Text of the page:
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Feature: The glass is greener

A healthily-growing leisure and tourism industry in the south west brings much needed revenue into a less industrially-developed region of the UK. But it also brings a large burden of waste, which is handled by the local authorities. Beer and wine bottle waste is usually collected from the general public at bottle banks, and from pubs, clubs and restaurants in wheelie bins. The bottles are invariably damaged, which isn't an issue if they are going to be crushed up into particles to create a low-value raw material such as green glass aggregate, commonly used in road building.

Pioneering work by Remade Network UK member, Remade Kernow, based in Cornwall, is demonstrating that participation and cooperation from local businesses can really maximise the value of the raw waste to the reprocessor and contribute greatly to a sustainable regional market for recycled material.

The market for recycled green bottle glass in Cornwall faces a problem. Being remote from large-scale processing facilities in regions such as Yorkshire, road transport costs for the collected bottles are greater, reducing value still further. So in 2003 Remade Kernow joined forces with Green Glass UK, a local Cornish recycler, to set up a locally-based bottle collection and processing loop. The project has been supported with a £40,400 grant from the Waste and Resources Action Programme's (WRAP) Regional Market Development Fund.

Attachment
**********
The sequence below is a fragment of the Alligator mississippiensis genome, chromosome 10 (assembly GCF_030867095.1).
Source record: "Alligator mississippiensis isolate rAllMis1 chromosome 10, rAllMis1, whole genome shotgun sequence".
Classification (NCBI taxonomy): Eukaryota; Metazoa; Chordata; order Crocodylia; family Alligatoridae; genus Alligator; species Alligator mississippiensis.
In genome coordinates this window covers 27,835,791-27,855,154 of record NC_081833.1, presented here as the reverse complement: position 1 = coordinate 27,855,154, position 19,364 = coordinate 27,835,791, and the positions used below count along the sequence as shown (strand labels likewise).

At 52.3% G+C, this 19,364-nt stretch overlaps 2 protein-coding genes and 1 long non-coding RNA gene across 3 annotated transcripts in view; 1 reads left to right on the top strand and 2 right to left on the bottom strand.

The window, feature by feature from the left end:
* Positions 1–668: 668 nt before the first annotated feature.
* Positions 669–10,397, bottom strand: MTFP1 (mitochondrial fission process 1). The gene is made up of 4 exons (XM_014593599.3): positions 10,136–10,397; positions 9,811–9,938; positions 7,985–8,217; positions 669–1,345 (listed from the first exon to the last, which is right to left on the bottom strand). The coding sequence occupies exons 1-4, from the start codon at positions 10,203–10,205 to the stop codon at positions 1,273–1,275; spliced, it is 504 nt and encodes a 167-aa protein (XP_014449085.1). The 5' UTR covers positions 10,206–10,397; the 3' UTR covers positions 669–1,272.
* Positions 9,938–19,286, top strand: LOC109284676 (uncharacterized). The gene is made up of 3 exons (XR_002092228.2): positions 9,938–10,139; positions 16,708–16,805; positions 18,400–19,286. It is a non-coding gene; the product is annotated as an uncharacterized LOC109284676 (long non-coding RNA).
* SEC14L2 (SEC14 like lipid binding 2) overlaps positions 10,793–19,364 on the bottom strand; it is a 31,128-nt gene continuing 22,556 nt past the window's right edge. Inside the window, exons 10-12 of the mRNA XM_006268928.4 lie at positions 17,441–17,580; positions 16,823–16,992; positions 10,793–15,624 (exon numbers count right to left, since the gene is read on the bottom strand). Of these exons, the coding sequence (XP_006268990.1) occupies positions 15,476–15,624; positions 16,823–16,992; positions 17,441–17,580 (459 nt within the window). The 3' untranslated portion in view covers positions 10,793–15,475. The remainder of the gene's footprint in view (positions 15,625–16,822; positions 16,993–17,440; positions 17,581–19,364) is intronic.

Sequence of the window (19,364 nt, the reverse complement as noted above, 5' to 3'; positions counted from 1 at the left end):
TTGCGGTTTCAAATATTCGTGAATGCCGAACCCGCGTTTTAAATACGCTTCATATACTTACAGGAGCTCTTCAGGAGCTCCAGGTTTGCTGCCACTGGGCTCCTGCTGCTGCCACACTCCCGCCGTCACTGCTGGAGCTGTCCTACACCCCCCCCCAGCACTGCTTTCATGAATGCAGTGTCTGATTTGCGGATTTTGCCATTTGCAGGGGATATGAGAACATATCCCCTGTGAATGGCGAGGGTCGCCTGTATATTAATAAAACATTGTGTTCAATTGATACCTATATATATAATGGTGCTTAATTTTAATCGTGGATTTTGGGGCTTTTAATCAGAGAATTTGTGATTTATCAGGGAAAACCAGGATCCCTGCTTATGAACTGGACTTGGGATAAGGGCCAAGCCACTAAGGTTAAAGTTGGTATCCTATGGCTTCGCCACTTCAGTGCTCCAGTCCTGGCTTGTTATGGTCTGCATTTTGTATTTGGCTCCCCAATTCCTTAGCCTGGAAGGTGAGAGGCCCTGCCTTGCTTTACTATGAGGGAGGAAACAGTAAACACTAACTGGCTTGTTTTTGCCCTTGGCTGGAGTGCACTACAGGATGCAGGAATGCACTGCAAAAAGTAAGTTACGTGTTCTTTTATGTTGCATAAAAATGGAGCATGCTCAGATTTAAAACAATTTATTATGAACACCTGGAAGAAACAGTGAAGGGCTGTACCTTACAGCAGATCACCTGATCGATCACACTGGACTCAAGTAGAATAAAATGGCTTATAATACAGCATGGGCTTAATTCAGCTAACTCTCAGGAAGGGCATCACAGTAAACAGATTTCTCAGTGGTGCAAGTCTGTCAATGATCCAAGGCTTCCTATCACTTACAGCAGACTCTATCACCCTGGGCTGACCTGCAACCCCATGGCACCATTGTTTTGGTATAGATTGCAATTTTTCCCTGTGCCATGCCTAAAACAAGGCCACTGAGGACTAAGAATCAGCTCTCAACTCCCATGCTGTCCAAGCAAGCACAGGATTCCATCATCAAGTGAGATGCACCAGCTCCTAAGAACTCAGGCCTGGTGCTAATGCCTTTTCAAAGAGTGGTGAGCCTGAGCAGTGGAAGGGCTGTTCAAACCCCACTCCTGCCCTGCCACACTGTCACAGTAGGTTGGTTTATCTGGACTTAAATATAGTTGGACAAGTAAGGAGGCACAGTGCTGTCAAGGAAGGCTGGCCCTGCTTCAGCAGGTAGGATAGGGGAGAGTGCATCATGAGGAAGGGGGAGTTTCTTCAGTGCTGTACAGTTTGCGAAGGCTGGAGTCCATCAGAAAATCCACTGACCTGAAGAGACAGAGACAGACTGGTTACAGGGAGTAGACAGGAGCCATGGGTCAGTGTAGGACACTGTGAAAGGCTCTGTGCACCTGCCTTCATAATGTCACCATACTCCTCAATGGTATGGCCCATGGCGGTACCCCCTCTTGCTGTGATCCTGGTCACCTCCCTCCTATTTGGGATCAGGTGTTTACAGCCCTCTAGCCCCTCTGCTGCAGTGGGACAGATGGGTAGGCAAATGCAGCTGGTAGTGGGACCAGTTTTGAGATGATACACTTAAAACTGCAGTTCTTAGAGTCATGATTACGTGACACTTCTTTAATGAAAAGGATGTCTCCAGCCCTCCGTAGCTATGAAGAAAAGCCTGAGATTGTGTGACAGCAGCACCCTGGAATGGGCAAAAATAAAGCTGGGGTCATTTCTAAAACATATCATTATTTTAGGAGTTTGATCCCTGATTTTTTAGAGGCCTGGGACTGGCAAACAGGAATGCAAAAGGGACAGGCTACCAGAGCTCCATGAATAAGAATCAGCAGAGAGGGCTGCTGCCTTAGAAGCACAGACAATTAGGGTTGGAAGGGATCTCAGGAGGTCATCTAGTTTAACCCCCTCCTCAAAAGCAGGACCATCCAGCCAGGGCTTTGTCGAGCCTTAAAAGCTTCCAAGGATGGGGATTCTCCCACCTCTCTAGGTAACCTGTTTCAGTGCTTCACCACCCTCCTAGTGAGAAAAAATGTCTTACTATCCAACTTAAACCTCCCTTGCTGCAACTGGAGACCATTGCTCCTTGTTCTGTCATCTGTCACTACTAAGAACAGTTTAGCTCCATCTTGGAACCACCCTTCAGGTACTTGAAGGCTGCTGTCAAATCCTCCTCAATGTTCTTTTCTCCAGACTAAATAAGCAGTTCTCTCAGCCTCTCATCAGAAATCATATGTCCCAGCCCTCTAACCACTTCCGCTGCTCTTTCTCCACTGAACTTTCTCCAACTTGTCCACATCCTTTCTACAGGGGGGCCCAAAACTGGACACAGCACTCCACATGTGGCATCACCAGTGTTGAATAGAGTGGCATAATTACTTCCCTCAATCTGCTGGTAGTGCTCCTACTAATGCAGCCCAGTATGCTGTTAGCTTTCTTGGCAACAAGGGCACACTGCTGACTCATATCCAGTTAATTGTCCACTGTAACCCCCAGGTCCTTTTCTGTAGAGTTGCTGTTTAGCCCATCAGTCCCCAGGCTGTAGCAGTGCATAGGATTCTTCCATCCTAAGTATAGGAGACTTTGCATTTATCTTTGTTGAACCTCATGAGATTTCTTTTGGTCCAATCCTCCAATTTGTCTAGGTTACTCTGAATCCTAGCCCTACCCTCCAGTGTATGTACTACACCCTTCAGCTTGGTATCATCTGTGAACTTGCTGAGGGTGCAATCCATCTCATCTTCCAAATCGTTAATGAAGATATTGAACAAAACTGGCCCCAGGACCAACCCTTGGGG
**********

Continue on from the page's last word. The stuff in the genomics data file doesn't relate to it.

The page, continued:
The demonstration involved comparing the success rates of recycling direct from trade outlets on the one hand, to public collection systems on the other. The trial collections were designed to see whether an effective local supply chain could be established. Remade Kernow successfully sourced various trial sites from the local Cornish hospitality industry and mass tourist attractions.

A local design partner, Leap Media, has been brought in to devise a public collection system for the public location at Looe Bay Holiday Park. This includes an enclosed pallet box located next to the existing recycling centre for the use of the general public, and exhibition style panels with plenty of information to stimulate interest and explain the precise sorting requirements for different brands such as Sol, Corona and Grolsh. Meanwhile, the staff at the selected hostelries are being trained in how to divert bottles from the original disposal process into the branded bins which are collected free of charge. As the trial period draws to a close, the level of compliance of the public has been relatively disappointing despite every attempt made to make instructions clear. It appears that members of the public have a tendency to treat the collection point just like any other glass recycling bin.

In contrast to this, the results of the trained-staff business trial have exceeded expectations: "It works perfectly, and it's cheap," enthuses David Hunt, market development adviser for Remade Keinow. "The businesses no longer need to pay a waste company to take away their commercial waste, and Green Glass is sourcing all its raw material locally, where before bottles were being shipped to Cornwall from all over the country."

In fact, the success of Green Glass was proved in 2001 when it won Recycled Product of the Year in the National Recycling Awards. Director of Green Glass UK, Glenn Slade, is also extremely happy and surprised at the success of the pilot collection system. "The wheelie bin based system has proven a very efficient way for us to collect sorted bottles," he says. "The sorted bottles dovetail very well into our manufacturing process and the bins can b

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